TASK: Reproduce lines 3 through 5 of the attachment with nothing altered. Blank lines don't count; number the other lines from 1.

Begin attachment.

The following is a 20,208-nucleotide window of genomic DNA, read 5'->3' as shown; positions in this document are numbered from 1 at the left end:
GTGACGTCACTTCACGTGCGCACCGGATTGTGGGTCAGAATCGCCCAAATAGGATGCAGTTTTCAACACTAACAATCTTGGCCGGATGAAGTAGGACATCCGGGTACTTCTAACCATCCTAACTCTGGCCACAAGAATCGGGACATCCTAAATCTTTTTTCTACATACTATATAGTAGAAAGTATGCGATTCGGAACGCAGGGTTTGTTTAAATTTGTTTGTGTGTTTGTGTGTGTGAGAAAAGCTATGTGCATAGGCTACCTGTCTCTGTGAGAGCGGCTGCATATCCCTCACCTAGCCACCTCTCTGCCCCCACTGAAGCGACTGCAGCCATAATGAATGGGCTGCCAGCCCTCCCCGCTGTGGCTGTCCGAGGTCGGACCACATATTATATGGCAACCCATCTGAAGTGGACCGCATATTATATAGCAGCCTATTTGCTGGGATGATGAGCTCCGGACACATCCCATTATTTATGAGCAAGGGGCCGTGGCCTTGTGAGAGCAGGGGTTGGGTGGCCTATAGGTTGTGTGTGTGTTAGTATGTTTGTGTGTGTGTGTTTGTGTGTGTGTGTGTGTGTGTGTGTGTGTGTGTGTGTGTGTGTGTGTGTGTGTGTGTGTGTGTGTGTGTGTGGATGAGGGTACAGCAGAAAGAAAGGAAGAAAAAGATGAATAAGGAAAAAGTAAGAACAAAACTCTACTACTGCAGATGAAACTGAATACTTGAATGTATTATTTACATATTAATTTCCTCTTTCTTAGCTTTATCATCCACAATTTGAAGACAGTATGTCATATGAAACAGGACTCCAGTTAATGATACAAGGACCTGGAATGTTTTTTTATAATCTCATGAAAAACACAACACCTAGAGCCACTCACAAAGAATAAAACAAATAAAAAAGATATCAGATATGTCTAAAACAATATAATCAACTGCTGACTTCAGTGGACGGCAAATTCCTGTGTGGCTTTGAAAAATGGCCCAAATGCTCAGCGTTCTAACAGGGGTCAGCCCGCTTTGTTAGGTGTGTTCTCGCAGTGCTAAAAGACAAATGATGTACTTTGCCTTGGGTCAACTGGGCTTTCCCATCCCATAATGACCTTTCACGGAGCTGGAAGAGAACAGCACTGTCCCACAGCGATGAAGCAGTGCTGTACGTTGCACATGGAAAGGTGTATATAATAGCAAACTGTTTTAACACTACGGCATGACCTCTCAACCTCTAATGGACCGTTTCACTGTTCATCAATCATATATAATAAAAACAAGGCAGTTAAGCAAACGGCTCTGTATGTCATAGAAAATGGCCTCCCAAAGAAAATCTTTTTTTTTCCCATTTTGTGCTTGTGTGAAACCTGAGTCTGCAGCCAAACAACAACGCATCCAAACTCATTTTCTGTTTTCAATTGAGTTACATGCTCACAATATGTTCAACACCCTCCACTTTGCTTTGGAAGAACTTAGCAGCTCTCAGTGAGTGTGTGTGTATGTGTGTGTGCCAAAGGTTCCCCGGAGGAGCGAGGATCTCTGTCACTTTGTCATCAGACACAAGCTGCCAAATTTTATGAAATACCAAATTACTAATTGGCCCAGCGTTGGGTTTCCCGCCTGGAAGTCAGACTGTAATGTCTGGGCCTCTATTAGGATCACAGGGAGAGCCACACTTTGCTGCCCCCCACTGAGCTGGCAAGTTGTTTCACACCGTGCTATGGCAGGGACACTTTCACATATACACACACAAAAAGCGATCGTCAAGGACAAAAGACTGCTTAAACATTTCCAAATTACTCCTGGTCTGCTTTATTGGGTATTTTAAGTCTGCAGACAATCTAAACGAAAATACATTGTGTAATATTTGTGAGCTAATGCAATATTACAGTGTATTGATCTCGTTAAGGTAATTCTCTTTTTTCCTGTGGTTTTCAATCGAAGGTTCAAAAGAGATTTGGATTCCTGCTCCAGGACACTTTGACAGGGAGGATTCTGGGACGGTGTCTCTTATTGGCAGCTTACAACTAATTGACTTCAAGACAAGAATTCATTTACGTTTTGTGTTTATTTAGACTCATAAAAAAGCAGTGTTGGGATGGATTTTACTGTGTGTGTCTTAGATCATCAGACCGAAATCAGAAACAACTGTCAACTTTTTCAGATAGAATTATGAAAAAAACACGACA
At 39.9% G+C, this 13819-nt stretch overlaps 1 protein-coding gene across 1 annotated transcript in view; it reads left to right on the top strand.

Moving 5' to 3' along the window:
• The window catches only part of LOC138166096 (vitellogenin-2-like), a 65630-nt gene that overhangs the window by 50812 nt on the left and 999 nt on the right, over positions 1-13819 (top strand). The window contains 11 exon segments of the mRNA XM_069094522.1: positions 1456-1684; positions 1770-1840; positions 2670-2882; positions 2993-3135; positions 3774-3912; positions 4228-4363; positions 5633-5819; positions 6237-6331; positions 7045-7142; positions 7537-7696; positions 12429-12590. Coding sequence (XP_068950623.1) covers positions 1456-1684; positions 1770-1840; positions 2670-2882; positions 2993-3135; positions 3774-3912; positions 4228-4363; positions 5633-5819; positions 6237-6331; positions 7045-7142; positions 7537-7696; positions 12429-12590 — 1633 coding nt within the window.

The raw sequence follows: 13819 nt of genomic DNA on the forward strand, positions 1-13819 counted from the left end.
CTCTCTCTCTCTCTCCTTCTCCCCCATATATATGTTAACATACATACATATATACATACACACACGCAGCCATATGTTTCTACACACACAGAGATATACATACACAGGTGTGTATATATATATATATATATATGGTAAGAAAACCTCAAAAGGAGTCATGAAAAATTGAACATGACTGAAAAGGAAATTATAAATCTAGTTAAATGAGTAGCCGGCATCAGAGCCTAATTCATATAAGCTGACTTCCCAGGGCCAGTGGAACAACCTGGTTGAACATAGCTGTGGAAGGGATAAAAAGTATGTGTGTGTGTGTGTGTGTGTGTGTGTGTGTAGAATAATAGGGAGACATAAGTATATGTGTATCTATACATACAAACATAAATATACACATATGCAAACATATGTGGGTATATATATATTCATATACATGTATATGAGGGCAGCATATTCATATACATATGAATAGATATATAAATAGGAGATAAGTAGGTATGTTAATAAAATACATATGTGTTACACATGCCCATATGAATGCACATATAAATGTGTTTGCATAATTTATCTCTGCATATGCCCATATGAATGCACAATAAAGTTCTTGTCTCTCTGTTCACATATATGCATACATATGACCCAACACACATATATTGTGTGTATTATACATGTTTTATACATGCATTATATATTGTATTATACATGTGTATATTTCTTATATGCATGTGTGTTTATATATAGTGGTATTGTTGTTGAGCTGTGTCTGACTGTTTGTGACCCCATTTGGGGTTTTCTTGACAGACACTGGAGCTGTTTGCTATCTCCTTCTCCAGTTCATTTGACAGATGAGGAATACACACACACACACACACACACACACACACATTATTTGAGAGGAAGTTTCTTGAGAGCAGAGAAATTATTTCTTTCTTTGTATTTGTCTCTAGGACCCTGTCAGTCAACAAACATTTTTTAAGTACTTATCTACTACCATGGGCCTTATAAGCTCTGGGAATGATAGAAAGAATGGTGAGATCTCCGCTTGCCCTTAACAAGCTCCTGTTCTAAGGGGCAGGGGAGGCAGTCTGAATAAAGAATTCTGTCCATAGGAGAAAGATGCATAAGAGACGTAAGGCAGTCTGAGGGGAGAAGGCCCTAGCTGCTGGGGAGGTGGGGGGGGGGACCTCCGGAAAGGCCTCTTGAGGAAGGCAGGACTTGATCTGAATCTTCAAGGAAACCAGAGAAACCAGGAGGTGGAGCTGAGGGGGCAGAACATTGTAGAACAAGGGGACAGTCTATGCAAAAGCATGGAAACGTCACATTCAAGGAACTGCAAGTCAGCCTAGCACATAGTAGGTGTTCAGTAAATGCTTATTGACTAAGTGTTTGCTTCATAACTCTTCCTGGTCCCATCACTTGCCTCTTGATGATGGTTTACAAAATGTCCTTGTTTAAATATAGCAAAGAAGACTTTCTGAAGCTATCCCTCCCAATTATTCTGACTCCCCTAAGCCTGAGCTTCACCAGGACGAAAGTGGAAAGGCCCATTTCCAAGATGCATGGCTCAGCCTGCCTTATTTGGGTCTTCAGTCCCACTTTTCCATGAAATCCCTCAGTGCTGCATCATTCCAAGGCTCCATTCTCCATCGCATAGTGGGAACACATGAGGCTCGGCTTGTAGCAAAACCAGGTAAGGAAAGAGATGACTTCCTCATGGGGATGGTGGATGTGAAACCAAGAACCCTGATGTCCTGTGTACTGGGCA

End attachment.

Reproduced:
At 39.9% G+C, this 13819-nt stretch overlaps 1 protein-coding gene across 1 annotated transcript in view; it reads left to right on the top strand.

Moving 5' to 3' along the window:
• The window catches only part of LOC138166096 (vitellogenin-2-like), a 65630-nt gene that overhangs the window by 50812 nt on the left and 999 nt on the right, over positions 1-13819 (top strand). The window contains 11 exon segments of the mRNA XM_069094522.1: positions 1456-1684; positions 1770-1840; positions 2670-2882; positions 2993-3135; positions 3774-3912; positions 4228-4363; positions 5633-5819; positions 6237-6331; positions 7045-7142; positions 7537-7696; positions 12429-12590. Coding sequence (XP_068950623.1) covers positions 1456-1684; positions 1770-1840; positions 2670-2882; positions 2993-3135; positions 3774-3912; positions 4228-4363; positions 5633-5819; positions 6237-6331; positions 7045-7142; positions 7537-7696; positions 12429-12590 — 1633 coding nt within the window.